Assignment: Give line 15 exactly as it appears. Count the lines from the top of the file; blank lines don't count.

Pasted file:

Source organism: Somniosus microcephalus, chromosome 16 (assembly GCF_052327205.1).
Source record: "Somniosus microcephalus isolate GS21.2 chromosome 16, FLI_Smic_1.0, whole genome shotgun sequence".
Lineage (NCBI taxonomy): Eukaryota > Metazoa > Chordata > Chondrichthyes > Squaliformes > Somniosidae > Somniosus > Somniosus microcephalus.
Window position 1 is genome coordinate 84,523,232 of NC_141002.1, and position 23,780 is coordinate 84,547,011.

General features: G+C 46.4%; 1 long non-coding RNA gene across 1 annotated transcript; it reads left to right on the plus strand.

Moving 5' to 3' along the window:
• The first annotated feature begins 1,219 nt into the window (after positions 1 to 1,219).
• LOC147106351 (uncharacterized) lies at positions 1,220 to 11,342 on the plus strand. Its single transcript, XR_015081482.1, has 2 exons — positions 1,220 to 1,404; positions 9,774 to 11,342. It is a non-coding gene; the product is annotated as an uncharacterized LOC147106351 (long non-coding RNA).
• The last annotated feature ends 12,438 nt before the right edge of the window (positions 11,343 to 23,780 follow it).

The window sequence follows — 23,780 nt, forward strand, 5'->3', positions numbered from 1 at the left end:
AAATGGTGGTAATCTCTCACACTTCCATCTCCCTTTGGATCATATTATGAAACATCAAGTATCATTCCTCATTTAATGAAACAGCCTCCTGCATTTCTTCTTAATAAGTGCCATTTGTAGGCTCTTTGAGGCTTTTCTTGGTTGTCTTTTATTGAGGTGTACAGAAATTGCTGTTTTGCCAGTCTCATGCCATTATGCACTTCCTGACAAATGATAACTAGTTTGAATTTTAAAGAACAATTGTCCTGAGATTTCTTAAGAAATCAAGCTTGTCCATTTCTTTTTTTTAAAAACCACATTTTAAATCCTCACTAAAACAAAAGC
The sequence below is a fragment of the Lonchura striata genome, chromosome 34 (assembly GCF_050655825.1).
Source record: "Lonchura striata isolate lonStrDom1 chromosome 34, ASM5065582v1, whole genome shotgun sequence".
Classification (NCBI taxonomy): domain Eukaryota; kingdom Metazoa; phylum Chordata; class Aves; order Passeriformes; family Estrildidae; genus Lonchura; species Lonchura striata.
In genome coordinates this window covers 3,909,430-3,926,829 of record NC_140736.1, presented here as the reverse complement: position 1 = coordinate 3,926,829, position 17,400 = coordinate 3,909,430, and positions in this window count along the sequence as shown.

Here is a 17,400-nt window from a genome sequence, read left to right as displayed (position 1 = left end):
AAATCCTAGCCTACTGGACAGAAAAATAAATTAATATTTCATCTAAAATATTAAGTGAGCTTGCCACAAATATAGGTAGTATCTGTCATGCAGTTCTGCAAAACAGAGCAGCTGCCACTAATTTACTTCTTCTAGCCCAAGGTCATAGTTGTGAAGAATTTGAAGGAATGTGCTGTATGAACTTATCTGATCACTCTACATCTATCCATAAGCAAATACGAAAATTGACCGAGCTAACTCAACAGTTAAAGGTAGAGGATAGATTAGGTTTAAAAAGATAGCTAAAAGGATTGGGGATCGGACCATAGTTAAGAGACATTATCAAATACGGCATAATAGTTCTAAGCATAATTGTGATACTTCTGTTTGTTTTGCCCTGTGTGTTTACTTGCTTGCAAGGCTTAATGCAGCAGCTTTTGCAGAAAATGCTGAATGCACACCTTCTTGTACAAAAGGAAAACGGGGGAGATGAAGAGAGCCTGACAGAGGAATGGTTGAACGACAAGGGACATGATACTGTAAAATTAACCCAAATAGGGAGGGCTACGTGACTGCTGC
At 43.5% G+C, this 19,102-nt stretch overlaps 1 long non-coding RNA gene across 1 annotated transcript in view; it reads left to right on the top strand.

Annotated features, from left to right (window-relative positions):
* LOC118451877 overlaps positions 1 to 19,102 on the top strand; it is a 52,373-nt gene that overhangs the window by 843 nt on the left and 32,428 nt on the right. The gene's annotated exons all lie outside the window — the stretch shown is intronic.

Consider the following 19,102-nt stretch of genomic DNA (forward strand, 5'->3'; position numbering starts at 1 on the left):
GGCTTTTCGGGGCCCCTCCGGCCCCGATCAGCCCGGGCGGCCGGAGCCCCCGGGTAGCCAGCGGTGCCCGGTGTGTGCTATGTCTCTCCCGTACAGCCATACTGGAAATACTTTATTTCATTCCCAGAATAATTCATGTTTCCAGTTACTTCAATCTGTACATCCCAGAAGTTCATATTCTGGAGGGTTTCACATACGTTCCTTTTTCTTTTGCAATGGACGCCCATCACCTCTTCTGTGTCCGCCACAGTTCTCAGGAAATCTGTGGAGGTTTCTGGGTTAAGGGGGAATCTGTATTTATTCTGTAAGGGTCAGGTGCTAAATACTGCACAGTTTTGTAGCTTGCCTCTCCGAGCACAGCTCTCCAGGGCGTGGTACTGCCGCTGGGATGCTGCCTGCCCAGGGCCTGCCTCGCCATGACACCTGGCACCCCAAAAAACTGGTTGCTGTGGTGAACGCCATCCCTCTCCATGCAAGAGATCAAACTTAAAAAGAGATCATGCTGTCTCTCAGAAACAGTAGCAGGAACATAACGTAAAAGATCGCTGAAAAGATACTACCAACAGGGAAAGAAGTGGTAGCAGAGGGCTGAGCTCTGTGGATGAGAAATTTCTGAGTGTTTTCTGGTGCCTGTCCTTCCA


In genome coordinates this window covers 3,909,430-3,926,829 of record NC_140736.1, presented here as the reverse complement: position 1 = coordinate 3,926,829, position 17,400 = coordinate 3,909,430, and positions in this window count along the sequence as shown.